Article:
Next, an evaluation cell of Comparative Example 11 was made by the same method as that of Example 11 except that the compound particles of Comparative Example 11 and carbon black were contained in the active material containing layer.

Comparative Example 12

Compound particles of Comparative Example 12 were obtained by the same method as that of Example 11 except that an active material precursor was yielded without adding carbon black into the autoclave container in the hydrothermal synthesizing step and that the heating temperature of the autoclave container was 130 C. The result of powder x-ray diffraction showed that the compound particles of Comparative Example 12 were αLiVOPO4 crystals (triclinic crystals of LiVOPO4). The average primary particle size of the compound particles of Comparative Example 12 determined by the same method as that of Example 11 was 0.02 pa.

Next, an evaluation cell of Comparative Example 12 was made by the same method as that of Example 11 except that the compound particles of Comparative Example 12 and carbon black were contained in the active material containing layer.

Measurement of Discharge Capacity and Rate Characteristic

For each of the evaluation cells of Examples 11 to 17 and Comparative Examples 11 and 12, the discharge capacity (unit: mAh/g) at a discharge rate of 0.1 C (the current value at which constant current discharging at 25 C. completes in 10 hr) and the discharge capacity at a discharge rate of 1 C (the current value at which constant current discharging at 25 C. completes in 1 hr) were measured. Table 2 lists the discharge capacity at 0.1 C. The ratio (%) of the discharge capacity at 1 C to the discharge capacity at 0.1 C taken as 100% was determined as the rate characteristic. Table 2 lists the results. Here, the higher the discharge capacity and rate characteristic become, the more preferred they are.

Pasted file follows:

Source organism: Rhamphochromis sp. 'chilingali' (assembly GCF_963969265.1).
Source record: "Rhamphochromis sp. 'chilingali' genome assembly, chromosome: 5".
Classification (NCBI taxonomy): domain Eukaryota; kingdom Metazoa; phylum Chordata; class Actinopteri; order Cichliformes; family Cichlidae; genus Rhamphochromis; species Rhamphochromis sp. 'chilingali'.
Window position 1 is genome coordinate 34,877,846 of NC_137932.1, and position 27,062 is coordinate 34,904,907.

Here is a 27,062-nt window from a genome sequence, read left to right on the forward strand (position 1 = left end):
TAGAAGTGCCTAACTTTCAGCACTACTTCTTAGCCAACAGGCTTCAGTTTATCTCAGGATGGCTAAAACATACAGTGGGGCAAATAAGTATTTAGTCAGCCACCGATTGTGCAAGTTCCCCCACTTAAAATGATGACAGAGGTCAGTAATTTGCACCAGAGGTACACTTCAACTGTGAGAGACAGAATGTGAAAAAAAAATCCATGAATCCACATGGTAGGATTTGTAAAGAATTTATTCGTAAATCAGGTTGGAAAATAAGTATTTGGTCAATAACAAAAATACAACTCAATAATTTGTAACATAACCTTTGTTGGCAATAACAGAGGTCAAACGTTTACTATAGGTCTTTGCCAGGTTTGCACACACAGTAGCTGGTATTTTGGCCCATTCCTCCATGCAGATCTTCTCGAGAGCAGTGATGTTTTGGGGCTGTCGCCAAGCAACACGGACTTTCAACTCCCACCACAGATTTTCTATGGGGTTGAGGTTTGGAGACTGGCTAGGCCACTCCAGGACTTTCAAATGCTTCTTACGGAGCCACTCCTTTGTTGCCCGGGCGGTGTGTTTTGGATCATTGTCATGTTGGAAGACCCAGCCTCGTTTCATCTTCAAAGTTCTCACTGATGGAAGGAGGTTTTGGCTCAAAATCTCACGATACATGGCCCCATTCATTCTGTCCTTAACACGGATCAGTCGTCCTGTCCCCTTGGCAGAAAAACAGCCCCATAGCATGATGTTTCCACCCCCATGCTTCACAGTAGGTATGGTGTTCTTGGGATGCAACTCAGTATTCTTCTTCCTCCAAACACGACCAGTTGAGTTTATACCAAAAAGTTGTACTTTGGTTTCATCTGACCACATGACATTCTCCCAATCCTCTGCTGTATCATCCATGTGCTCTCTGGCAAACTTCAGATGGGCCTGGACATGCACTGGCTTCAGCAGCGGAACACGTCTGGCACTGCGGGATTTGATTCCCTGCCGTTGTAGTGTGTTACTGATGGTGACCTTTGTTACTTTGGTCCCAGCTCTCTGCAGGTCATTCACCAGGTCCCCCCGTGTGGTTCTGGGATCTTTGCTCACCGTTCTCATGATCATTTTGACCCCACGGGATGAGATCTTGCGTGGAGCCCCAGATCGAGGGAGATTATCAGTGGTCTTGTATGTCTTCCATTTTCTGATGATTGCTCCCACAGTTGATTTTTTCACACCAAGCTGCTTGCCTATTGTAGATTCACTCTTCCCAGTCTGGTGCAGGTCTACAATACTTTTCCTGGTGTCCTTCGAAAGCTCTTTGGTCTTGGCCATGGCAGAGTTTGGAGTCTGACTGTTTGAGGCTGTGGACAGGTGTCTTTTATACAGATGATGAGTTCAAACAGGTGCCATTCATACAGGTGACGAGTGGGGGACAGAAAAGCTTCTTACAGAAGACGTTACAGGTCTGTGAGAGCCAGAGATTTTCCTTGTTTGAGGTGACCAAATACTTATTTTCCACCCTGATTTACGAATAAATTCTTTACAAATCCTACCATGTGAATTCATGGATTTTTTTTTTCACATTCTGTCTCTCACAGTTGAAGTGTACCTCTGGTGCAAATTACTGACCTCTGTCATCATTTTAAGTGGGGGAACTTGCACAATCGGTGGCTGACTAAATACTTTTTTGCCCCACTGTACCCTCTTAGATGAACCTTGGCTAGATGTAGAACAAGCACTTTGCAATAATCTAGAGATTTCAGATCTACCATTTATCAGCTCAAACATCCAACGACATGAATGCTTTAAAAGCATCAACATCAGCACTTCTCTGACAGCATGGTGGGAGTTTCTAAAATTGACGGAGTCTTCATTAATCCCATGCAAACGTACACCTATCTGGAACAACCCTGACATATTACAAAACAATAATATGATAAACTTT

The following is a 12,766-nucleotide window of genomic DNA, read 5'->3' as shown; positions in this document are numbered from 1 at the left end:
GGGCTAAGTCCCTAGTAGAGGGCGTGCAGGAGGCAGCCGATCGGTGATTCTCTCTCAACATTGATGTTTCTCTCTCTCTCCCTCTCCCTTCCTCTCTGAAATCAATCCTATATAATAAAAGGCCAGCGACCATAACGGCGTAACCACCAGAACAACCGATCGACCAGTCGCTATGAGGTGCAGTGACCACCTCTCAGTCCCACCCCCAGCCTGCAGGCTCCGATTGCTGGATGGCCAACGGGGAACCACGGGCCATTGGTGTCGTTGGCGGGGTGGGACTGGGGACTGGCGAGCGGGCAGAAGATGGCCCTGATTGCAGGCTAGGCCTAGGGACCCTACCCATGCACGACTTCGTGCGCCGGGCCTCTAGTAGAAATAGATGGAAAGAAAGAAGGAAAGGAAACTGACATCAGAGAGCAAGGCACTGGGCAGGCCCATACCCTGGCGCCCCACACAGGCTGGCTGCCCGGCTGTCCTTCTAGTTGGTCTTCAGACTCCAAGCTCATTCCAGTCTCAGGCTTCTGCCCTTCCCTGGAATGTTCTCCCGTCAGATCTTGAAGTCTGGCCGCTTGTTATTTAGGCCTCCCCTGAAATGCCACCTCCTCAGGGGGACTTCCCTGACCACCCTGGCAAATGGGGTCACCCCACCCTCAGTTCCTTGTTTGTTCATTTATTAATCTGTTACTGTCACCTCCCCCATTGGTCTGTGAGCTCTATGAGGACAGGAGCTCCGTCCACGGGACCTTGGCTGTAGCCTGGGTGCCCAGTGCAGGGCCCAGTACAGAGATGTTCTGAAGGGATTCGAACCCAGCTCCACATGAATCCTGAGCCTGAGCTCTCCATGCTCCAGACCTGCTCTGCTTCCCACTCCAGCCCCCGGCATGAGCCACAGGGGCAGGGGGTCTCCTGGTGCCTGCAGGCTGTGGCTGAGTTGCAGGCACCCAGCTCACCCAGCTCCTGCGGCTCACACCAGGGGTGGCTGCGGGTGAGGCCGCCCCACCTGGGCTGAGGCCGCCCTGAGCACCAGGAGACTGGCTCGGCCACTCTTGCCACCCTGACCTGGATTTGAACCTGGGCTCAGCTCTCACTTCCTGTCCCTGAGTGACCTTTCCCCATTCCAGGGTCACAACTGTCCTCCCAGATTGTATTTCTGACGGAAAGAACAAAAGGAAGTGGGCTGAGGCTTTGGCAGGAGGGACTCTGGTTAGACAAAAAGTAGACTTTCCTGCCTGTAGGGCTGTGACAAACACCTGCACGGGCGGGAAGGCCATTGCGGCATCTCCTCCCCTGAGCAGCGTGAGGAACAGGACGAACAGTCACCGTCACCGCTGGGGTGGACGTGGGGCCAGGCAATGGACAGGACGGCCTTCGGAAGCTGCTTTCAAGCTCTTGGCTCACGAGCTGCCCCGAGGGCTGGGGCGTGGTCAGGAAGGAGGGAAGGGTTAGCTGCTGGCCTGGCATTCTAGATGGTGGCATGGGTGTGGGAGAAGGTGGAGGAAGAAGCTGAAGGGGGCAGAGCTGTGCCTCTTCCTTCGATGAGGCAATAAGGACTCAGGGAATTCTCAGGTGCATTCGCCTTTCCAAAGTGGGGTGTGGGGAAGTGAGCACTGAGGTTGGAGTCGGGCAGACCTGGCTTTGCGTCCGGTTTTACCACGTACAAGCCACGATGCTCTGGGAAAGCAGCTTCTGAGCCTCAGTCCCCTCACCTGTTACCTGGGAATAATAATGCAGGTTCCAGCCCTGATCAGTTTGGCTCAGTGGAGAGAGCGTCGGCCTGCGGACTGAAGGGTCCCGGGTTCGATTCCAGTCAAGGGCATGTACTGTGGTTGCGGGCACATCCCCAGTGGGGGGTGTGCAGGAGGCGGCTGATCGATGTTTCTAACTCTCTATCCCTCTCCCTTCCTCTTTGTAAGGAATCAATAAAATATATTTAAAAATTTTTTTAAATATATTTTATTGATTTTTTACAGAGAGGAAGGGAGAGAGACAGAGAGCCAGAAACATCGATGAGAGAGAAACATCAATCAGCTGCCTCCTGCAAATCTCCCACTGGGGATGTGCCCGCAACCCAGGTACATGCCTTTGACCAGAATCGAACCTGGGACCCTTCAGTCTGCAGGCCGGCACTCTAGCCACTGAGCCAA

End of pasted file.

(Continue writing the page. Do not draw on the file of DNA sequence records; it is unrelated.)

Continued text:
TABLE 2
Particle size Discharge Rate
of compound capacity characteristic
particle (μm) (mAh/g) (%)
Example 11 0.2 103 88
Example 12 0.1 110 90
Example 13 0.5 105 83
Example 14 0.05 98 91
Example 15 0.8 93 77
Example 16 0.2 92 81
Example 17 0.2 99 83
Comparative Example 11 1.5 82 67
Comparative Example 12 0.02 78 89

As listed in Table 2, it was seen that the discharge capacity and rate characteristic were lower in Comparative Example 11 than in Examples 11 to 17. It was also seen that the discharge capacity was lower in Comparative Example 12 than in Examples 11 to 17.

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US941927117 Jun 201116 Aug 2016Semiconductor Energy Laboratory Co., Ltd.Electrode material and method for forming electrode material
Classifications
U.S. Classification252/506, 429/231.5, 252/182.1, 429/231.95, 429/231.8
International ClassificationH01M4/587, H01M10/0525, H01M4/58, H01M4/48, H01B11/08, H01M4/36, H01M4/88
Cooperative ClassificationH01M4/366, H01M10/0525, H01M4/587, H01M4/5825, Y02E60/12